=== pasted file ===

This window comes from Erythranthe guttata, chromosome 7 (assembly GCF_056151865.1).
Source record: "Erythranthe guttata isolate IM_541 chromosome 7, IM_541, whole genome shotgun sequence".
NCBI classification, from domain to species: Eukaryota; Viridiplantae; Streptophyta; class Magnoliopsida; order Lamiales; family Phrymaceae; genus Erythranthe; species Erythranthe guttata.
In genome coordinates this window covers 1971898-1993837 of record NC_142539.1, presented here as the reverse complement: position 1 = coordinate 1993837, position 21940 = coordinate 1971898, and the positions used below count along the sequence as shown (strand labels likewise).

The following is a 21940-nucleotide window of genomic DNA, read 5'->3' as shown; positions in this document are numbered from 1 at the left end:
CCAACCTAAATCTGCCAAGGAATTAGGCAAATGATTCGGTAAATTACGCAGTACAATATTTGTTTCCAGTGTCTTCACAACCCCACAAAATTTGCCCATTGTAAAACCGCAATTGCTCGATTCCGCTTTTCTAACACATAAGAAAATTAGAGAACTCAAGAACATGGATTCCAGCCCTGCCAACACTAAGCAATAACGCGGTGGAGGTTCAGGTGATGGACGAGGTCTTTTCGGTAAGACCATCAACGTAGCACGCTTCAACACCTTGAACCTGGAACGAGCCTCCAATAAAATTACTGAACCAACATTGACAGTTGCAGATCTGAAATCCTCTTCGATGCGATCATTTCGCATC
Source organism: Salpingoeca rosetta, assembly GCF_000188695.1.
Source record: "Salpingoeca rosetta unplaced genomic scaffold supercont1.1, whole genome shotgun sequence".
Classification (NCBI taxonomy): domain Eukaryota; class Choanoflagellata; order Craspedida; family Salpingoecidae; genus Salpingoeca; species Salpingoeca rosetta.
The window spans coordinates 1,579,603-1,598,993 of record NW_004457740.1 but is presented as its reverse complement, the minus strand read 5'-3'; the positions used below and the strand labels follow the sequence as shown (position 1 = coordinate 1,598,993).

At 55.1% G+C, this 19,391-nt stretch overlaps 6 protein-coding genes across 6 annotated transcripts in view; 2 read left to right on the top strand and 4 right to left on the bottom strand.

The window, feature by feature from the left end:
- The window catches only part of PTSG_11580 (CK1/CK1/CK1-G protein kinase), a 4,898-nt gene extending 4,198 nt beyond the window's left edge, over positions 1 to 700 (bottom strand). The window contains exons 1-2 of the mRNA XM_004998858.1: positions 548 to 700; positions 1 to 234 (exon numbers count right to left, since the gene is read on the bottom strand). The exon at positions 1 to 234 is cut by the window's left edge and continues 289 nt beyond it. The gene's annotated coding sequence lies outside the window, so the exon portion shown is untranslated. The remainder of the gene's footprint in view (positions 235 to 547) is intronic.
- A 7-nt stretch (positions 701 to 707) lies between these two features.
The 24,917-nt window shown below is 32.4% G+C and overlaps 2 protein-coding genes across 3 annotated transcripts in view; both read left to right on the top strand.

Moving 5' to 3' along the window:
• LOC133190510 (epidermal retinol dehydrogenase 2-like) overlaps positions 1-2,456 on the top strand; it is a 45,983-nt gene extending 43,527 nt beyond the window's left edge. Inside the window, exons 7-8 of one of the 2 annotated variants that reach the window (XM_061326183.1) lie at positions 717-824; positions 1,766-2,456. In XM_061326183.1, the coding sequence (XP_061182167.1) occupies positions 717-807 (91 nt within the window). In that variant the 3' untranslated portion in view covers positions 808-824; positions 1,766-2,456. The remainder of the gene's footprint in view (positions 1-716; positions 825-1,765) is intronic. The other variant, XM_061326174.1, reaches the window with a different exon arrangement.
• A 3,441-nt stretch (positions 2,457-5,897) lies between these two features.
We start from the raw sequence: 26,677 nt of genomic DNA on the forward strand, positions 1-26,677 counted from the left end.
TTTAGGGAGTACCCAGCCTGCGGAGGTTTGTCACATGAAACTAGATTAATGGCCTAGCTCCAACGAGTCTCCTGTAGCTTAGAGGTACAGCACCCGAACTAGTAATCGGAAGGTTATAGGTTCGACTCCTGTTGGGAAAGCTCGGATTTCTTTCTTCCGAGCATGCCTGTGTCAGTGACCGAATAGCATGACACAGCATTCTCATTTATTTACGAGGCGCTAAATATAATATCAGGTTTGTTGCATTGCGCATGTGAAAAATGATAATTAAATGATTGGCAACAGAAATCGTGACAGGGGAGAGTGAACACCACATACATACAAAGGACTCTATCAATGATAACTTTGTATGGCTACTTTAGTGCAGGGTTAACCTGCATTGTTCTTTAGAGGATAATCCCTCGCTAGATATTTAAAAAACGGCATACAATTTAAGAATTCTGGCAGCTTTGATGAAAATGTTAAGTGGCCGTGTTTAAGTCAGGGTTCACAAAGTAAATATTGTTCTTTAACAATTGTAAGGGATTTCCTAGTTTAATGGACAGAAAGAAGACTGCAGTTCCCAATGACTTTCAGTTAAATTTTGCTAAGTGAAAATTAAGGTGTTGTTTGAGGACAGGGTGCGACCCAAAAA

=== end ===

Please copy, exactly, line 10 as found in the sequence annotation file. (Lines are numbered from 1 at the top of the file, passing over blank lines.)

The window spans coordinates 1,579,603-1,598,993 of record NW_004457740.1 but is presented as its reverse complement, the minus strand read 5'-3'; the positions used below and the strand labels follow the sequence as shown (position 1 = coordinate 1,598,993).